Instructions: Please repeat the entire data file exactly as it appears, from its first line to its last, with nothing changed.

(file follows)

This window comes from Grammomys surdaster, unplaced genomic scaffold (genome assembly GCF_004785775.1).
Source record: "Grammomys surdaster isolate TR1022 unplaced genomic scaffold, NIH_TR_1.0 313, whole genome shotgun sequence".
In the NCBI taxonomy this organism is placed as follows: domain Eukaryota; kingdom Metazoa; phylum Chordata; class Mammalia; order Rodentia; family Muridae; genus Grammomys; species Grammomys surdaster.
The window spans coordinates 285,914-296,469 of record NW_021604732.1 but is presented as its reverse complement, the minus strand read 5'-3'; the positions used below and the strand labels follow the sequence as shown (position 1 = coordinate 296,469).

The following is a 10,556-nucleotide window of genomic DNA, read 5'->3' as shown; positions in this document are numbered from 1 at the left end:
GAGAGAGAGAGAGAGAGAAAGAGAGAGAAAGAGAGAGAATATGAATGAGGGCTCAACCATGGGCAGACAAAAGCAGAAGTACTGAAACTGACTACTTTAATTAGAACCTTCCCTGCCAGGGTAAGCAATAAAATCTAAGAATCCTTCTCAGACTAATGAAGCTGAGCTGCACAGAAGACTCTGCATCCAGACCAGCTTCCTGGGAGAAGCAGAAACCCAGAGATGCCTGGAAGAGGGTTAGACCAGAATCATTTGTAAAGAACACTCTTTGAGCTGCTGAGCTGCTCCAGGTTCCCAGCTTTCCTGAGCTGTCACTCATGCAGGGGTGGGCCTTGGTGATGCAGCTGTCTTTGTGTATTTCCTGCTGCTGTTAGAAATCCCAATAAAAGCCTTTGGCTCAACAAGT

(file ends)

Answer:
This window comes from Grammomys surdaster, unplaced genomic scaffold (genome assembly GCF_004785775.1).
Source record: "Grammomys surdaster isolate TR1022 unplaced genomic scaffold, NIH_TR_1.0 313, whole genome shotgun sequence".
In the NCBI taxonomy this organism is placed as follows: domain Eukaryota; kingdom Metazoa; phylum Chordata; class Mammalia; order Rodentia; family Muridae; genus Grammomys; species Grammomys surdaster.
The window spans coordinates 285,914-296,469 of record NW_021604732.1 but is presented as its reverse complement, the minus strand read 5'-3'; the positions used below and the strand labels follow the sequence as shown (position 1 = coordinate 296,469).

The following is a 10,556-nucleotide window of genomic DNA, read 5'->3' as shown; positions in this document are numbered from 1 at the left end:
GAGAGAGAGAGAGAGAGAAAGAGAGAGAAAGAGAGAGAATATGAATGAGGGCTCAACCATGGGCAGACAAAAGCAGAAGTACTGAAACTGACTACTTTAATTAGAACCTTCCCTGCCAGGGTAAGCAATAAAATCTAAGAATCCTTCTCAGACTAATGAAGCTGAGCTGCACAGAAGACTCTGCATCCAGACCAGCTTCCTGGGAGAAGCAGAAACCCAGAGATGCCTGGAAGAGGGTTAGACCAGAATCATTTGTAAAGAACACTCTTTGAGCTGCTGAGCTGCTCCAGGTTCCCAGCTTTCCTGAGCTGTCACTCATGCAGGGGTGGGCCTTGGTGATGCAGCTGTCTTTGTGTATTTCCTGCTGCTGTTAGAAATCCCAATAAAAGCCTTTGGCTCAACAAGT